1. Sorry, but this fight isn’t about Qualcomm hardware, but about the Qualcomm software patents that are embedded into the standards that allow any device (whether with Qualcomm, Intel, or Apple chips) to connect to a cell network.

      Developing alternative chips is not a solution to this problem, unless Apple wants to build an alternative national network that doesn’t use any legacy equipment or connect to any existing devices, so it can avoid the standards using Qualcomm’s patents.

      This is purely a question about how much Apple and other device manufacturers are going to pay Qualcomm for using these patents that they cannot avoid. Unless the parties settle, a court is going to be answering that question by setting a fair, reasonable, and non-discriminatory price.

      1. They can avoid paying Qualcomm for their FRAND patents on Qualcomm’s non-FRAND terms. Apple isn’t disputing that they have to pay a patent holder for their patents, they are disputing the FRAND abuse.

      2. twimoon1,

        That’s exactly what I was trying to say. You and I understand, but there is a lot of confusion on this thread, partly generated by MDN’s repeated complaint that Qualcomm is “charging a percentage of the total cost of all components in the phone, even non-Qualcomm components.” That suggests to many readers that the royalties are for the use of Qualcomm components and not for the use of the software patents, which is independent of who made the chips.

        I absolutely agree that Qualcomm’s pricing scheme is not fair, reasonable, OR nondiscriminatory. The courts need to slap them down. Further, they need to reexamine the whole issue of software patents for algorithms (as opposed to copyrights on code) when the patented process cannot be avoided, but must be either licensed or infringed. Qualcomm is a bad actor.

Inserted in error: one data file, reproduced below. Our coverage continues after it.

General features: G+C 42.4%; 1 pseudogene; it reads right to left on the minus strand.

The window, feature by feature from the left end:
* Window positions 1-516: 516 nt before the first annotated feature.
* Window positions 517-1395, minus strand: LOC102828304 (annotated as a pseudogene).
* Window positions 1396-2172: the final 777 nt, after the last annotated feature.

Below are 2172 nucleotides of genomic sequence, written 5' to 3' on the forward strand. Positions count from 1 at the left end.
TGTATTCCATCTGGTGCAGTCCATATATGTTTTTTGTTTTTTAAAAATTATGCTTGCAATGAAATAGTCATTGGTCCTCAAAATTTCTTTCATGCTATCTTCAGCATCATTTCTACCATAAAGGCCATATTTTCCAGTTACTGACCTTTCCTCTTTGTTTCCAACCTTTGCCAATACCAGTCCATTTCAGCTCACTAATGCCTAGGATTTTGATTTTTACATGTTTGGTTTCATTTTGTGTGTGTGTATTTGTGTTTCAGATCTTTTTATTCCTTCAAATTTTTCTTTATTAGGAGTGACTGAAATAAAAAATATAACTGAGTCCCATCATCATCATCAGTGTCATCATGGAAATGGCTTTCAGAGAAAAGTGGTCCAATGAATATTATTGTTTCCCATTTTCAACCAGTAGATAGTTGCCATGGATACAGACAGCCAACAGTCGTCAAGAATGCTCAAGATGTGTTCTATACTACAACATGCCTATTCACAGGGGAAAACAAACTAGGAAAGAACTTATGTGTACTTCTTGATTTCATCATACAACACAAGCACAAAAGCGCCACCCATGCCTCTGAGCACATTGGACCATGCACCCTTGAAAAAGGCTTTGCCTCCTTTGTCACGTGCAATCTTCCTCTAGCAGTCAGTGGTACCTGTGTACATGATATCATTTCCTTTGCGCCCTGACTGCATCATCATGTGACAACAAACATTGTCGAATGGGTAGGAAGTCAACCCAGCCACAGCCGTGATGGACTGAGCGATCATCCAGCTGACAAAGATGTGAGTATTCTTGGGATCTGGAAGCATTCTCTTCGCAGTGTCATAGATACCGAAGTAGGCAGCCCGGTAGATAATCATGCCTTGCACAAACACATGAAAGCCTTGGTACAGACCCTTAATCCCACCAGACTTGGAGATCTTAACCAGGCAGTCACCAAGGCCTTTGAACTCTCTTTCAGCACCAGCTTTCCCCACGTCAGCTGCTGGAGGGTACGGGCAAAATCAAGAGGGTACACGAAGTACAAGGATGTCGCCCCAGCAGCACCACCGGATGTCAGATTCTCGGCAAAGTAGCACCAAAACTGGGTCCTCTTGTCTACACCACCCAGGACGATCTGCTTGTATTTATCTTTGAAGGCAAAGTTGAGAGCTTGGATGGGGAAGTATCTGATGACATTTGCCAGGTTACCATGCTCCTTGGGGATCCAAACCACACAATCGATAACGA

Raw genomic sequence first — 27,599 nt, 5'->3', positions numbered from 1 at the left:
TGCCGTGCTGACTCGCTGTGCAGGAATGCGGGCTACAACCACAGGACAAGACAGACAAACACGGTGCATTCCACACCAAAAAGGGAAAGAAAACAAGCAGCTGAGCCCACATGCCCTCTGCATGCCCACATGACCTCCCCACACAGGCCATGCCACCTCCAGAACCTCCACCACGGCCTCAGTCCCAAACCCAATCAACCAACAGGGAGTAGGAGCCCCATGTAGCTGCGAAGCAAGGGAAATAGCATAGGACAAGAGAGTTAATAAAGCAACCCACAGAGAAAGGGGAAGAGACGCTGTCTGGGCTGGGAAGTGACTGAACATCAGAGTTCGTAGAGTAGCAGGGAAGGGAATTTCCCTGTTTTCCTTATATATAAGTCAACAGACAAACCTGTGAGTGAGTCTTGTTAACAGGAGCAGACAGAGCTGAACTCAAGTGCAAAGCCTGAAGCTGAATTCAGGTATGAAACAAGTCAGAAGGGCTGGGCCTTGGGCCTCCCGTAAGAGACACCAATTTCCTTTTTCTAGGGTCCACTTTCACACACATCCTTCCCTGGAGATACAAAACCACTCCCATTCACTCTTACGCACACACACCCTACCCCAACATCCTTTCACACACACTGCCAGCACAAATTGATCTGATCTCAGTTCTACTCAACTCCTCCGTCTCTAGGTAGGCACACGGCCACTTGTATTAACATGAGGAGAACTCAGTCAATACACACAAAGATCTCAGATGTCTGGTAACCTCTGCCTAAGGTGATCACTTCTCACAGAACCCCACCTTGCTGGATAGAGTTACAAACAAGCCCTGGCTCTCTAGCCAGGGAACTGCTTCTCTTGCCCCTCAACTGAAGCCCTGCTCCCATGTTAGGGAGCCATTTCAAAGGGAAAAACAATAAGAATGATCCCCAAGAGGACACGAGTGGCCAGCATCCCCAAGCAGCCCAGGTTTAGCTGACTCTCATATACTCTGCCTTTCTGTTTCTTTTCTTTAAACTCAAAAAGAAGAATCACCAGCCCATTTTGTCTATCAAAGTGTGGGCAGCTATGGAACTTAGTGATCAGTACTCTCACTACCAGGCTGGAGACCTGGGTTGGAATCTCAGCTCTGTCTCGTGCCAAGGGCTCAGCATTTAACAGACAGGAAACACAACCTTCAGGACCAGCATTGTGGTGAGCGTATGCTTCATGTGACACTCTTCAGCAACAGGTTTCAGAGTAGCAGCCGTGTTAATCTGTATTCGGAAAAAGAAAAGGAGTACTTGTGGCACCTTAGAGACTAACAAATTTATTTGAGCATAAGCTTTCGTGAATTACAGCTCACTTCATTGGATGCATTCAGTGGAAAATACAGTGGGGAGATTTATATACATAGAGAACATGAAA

However, it is important to understand why they are claiming that their asking price is OK and FRAND. Qualcomm is asserting that they are entitled to a percentage of the added value that the use of their patents gives to a device that uses them. In other words, they demand a fixed part of the difference between the value of the actual device using the patents and the value of a hypothetical device that is non-infringing. That can be determined by simple subtraction, they argue.

        Think about that a second. The patents in question are built into the standards used by every cellphone network in the world. What is the market value of a cellular device that cannot connect to any existing cellular network? Zero. What happens when you subtract zero from the cost of an iPhone? You get the full price of the device, less Apple’s markup. Hence the demand that Qualcomm is entitled to a percentage of that amount.

        That sounds ridiculous, but it isn’t a bad argument for how to calculate the measure of damages in an intellectual property infringement case. That’s why the courts didn’t throw Qualcomm out on the street when this dispute first arose. I’m hopeful that the judges can find some other figure that genuinely is FRAND.

  2. Isn’t Qualcomm on notice from Apple, that Apple is developing its own chips to replace Qualcomm’s?
    Or this that someone else I’m thinking 💭 of?

    1. Let us count all those times when lawyers have said to their mega-rich clients that the expensive dispute which they are about to embark on is unlikely to succeed.

      … still trying to think of one …